Friday, November 16, 2007

Question the beauty of the earth

Interroga pulchritudinem terrae

The beauty of the sea
interroga pulchritudinem maris

The beauty of the wide air around you
interroga pulchritudinem dilatati et diffusi aeris

The beauty of the sky

interroga pulchritudinem coeli

Question the order of the stars

interroga ordinem siderum

The sun whose brightness lights the day

interroga solem fulgore suo diem clarificantem

The moon whose splendor
softens the gloom of night

interroga lunam splendore subsequentis
noctis tenebras temperantem

Question the living creatures
that move in the waters

interroga animalia
quae moventur in aquis

That roam upon the earth

quae morantur in terris

That fly through the air

quae volitant in aere

The spirit that lies hidden

latentes animas

The matter that is manifest

perspicua corpora

The visible things that are ruled

visibilia regenda

The invisible that rule them

invisibiles regentes

Question all these
interroga ista

They will answer you
Respondent tibi omnia

“Behold and see, we are beautiful.”
Ecce vide, pulchra sumus

Their beauty is their confession of God
Pulchritudo eorum, confessio eorum

Who made these beautiful changing things
Ista pulchra mutabilia quis fecit

If not one who is beautiful and changeth not?
nisi incommutabilis pulcher?

from a Sermon of St. Augustine (241, ii)

Thursday, November 01, 2007

In union with the whole Church we honor...

One of the many special things about the first Eucharistic Prayer
is its listing of saints.

Often, however, we hear these names rattled off like the reading a telephone directory or see priests taking the option of not reading all of them.

And yet each name is deep with meaning,
for each was chosen by the early Church in the city of Rome,
whose memory of these holy people was especially dear
and in some ways still very fresh.

As the Christians of Rome heard these names,
these blessed memories came back
and as they gathered before the table of the Lord on earth,
they felt specially united with these brothers and sisters
who were already gathered before the throne of God in heaven.

These names also brought them courage,
for many of these saints were marytrs,
who endured great suffering
rather than turn away from Christ.

As we celebrate the Solemnity of All Saints today,
it is good for us to take a little time
to go beyond just these lists of names
from the first Eucharistic Prayer
and to contemplate each of these heroes of our faith,
our brothers and sisters
who already stand before the throne of God.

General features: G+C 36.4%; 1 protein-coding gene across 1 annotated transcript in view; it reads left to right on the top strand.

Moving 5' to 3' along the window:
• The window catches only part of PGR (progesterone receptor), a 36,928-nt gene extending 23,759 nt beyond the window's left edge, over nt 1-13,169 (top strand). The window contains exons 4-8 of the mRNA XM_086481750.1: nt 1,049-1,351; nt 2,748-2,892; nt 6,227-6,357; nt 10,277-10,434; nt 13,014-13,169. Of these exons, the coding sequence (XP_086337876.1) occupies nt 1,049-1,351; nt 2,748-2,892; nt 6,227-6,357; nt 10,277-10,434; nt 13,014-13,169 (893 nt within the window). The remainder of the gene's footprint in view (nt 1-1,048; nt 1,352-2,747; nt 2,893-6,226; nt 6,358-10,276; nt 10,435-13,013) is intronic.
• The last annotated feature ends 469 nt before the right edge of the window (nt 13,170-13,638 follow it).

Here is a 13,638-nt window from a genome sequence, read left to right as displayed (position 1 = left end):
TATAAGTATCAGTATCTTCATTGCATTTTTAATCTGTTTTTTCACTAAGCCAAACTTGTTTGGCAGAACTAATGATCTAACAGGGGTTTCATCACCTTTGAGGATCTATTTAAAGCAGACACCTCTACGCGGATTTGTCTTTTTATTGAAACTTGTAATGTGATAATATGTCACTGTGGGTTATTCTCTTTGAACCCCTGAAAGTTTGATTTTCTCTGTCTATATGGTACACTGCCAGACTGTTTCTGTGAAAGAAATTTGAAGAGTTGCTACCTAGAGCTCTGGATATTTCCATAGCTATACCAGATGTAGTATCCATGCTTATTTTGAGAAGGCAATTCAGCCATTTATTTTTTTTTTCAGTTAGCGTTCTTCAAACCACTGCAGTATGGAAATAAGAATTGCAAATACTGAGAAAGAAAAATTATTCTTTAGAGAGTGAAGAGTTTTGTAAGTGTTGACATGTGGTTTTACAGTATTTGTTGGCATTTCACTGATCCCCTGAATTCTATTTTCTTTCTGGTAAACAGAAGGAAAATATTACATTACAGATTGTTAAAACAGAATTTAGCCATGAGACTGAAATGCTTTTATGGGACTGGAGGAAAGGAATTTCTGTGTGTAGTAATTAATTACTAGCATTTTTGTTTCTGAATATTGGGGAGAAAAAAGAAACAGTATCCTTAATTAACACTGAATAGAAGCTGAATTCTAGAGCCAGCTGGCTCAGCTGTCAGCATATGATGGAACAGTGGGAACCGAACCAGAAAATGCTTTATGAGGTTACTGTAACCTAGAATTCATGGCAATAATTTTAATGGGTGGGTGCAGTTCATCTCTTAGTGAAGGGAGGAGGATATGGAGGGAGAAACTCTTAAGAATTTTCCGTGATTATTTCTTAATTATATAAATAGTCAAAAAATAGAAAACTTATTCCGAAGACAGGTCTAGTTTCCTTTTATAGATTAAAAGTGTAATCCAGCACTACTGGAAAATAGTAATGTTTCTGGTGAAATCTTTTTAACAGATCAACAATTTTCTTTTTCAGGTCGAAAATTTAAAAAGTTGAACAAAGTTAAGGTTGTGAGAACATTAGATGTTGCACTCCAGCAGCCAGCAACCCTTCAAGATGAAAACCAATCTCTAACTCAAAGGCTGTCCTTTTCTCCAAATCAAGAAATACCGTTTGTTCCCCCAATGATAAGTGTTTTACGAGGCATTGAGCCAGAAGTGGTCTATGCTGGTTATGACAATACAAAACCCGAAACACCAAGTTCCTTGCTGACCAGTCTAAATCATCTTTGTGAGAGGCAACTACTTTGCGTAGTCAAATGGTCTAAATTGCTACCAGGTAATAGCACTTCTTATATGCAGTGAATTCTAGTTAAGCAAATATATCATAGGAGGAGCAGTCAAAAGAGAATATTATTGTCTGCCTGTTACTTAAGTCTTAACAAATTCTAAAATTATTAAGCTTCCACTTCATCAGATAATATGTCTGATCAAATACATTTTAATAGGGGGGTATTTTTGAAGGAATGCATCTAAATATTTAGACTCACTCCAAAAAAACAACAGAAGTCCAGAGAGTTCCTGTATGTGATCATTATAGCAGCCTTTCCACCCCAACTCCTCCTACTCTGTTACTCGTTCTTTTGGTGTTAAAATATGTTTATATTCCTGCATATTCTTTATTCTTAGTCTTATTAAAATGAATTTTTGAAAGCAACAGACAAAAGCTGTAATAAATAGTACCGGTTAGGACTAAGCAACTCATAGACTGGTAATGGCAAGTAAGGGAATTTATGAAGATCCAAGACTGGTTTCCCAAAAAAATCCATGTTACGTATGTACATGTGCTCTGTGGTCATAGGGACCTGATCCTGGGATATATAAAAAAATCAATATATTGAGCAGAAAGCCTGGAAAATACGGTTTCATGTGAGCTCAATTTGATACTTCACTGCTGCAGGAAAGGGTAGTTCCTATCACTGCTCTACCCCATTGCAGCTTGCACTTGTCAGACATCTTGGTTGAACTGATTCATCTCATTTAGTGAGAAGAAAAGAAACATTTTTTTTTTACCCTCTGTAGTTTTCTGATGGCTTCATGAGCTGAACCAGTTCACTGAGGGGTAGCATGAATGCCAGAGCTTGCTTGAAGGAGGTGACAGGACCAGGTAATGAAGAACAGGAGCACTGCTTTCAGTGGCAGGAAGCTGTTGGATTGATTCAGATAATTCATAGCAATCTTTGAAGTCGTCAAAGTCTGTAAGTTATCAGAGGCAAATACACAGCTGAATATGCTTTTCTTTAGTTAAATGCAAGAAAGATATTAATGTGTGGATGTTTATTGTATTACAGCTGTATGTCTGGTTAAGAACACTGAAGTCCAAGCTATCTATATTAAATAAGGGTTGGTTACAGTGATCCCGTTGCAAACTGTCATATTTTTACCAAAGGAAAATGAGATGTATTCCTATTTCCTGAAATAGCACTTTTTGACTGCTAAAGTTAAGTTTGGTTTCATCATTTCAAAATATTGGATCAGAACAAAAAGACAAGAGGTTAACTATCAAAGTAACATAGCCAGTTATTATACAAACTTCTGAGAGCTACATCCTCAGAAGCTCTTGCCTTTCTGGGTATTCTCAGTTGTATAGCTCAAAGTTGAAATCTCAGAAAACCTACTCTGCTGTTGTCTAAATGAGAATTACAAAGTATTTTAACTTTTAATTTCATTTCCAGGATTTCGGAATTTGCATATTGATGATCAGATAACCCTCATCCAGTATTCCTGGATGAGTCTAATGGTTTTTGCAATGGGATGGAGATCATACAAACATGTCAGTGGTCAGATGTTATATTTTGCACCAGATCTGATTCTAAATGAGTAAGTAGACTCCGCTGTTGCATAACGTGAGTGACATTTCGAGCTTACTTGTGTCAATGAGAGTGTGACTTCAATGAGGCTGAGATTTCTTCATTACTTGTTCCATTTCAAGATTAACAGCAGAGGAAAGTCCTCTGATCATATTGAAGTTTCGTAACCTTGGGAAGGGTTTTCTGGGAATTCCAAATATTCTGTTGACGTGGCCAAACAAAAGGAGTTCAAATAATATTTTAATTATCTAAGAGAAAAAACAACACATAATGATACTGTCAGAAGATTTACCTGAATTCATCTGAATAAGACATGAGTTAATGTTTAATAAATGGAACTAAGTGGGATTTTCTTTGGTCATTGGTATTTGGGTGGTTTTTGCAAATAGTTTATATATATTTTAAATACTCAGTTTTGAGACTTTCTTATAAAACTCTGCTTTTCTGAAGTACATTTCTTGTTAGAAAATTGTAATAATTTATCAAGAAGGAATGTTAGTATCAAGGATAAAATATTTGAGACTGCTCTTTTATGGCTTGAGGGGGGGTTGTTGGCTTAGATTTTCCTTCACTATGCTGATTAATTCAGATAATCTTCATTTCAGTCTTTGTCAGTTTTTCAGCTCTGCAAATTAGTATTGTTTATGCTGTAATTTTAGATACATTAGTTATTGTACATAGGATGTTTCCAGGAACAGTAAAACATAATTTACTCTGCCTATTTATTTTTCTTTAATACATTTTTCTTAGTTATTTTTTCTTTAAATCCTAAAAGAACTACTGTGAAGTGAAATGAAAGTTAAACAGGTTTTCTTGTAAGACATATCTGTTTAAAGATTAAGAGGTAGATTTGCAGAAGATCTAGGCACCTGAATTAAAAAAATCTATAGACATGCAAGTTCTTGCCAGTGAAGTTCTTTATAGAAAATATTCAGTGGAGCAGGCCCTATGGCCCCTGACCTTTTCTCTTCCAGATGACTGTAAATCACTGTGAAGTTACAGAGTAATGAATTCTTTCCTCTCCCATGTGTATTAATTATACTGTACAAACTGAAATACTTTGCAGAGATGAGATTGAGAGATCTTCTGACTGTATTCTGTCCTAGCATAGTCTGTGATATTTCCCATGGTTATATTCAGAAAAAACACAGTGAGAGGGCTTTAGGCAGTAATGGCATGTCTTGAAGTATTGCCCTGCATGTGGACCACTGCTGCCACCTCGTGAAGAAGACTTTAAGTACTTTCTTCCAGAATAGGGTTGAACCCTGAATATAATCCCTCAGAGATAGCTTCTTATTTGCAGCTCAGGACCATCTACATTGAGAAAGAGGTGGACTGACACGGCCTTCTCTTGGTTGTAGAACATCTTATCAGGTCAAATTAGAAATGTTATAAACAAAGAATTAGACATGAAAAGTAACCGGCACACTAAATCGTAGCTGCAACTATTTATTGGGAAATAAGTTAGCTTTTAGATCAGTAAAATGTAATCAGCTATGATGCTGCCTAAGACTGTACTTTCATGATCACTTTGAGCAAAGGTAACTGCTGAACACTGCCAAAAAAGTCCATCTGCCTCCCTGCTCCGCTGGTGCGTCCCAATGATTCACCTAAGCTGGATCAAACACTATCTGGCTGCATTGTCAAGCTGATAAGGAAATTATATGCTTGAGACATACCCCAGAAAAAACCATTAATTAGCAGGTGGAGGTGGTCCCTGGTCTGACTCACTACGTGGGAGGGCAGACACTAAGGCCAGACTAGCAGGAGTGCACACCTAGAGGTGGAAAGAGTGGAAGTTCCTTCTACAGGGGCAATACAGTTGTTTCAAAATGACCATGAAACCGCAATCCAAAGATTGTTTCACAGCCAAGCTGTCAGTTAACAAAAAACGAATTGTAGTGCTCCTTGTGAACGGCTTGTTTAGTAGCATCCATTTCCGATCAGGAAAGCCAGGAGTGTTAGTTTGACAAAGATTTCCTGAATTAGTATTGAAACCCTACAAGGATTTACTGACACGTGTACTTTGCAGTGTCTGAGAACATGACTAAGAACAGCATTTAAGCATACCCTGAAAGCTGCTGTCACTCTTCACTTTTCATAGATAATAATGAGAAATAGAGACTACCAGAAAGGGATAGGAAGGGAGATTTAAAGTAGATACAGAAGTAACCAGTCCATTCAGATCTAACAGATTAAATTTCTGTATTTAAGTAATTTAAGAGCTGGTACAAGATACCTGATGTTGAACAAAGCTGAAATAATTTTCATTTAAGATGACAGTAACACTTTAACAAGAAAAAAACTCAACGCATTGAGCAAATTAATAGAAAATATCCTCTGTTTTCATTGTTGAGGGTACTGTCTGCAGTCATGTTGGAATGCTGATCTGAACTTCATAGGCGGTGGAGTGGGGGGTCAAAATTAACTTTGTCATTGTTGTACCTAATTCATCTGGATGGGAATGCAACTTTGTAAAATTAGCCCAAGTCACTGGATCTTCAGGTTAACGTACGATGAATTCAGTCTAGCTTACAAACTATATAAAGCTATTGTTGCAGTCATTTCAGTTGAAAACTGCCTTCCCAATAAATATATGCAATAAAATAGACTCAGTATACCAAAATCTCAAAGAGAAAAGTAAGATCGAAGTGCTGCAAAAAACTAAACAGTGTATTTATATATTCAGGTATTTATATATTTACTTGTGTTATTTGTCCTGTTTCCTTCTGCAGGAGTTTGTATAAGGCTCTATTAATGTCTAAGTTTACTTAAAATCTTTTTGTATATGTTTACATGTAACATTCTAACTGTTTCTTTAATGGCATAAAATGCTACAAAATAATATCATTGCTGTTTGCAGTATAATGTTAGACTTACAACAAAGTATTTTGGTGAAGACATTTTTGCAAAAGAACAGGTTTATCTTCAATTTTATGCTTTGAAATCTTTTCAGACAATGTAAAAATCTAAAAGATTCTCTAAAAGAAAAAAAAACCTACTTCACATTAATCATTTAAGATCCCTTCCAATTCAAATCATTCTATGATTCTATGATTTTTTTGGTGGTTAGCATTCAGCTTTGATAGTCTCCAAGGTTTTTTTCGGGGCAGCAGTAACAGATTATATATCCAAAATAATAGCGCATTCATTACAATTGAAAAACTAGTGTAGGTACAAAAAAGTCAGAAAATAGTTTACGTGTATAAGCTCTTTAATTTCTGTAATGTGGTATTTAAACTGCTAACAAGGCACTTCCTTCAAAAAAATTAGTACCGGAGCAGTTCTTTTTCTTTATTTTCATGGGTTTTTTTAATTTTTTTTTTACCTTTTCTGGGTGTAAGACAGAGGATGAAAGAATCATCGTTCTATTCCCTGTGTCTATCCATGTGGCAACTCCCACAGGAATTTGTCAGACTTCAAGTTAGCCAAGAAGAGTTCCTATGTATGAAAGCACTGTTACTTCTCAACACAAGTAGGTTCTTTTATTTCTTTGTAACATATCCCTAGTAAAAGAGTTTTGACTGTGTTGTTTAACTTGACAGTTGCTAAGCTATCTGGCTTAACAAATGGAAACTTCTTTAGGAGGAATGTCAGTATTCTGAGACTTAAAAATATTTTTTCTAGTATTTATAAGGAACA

* * * * *

First and foremost of these believers in Christ was

...Mary, the ever-virgin mother of Jesus Christ our Lord and God....

And, after Christ, closest to her would be...

...Joseph, her husband...

And then...
the apostles and martyrs...

beginning with the princes of the Apostles...


...and Paul...

(and then the rest of the Eleven)

(brother of Simon Peter, crucified on an X-shaped cross)

(brother of John)

(the beloved disciple, entrusted with Christ’s mother)



(first bishop of Jerusalem)


(the disciple of John the Baptist who brought Bartholomew to Christ)

(reportedly martyred by being skinned alive)

(the tax collector called to become an apostle and evangelist)

(reportedly martyred by being sawed alive)

...and Jude
(like his brother James, a relative of Christ, and who reportedly resembled the Lord)

(After the Apostles, the early Church in Rome remembered Peter’s immediate successors as their bishop: all of whom also followed him in martyrdom for Christ.)


(Peter’s immediate successor as Bishop of Rome – mentioned in 2 Timothy 4:21)


(the 3rd Pope -- also known as Anacletus – converted by St. Peter himself)


(the 4th Pope - wrote an important post-Apostolic letter to the Corinthians)


(Pope less than a year in the 3rd century – affirmed that baptism does not depend on virtue of minister)


(the 21st Pope – who reconciled the “fallen away”)

(...and then other martyrs whose memory was especially beloved by the Christians of Rome)


(North African bishop and theologian who worked with Cornelius)


(deacon of the Church of Rome under Sixtus – martyred by burning)


(an early 4th century martyr and patron of an ancient church)

...John and Paul...

(brothers and imperial servants martyred by a 4th century apostate emperor, patrons of a Roman basilica)

...Cosmas and Damian...

(twins and physicians martyred in the 4th century)]

...and all the saints.

* * *

Then, later...

For ourselves, too, we ask some share in the fellowship of your apostles and martyrs...

with John the Baptist...


(the first Christian martyr)


(chosen to replace Judas as an Apostle)


(companion of St. Paul)


(bishop of Antioch, mauled by animals in the 2nd century)


(martyred with his brothers and mother in 2nd century)

...Marcellinus, Peter...

(a priest and an exorcist of the Church in Rome, martyed in the early 4th century)

...Felicity, Perpetua...

(maid and noblewoman in north Africa, mauled by beasts and then beheaded)


(virgin martyr - disfigured and tortured)


(virgin martyr - blinded then martyred - patron saint of eyes)


(virgin martyr - martyred around the age of 12)


(virgin martyr - patron of music)


(wife of a pagan - martyred in the early 4th century)

...and all the saints.

Happy All Saints Day!

(adapted from an earlier post on A Penitent Blogger)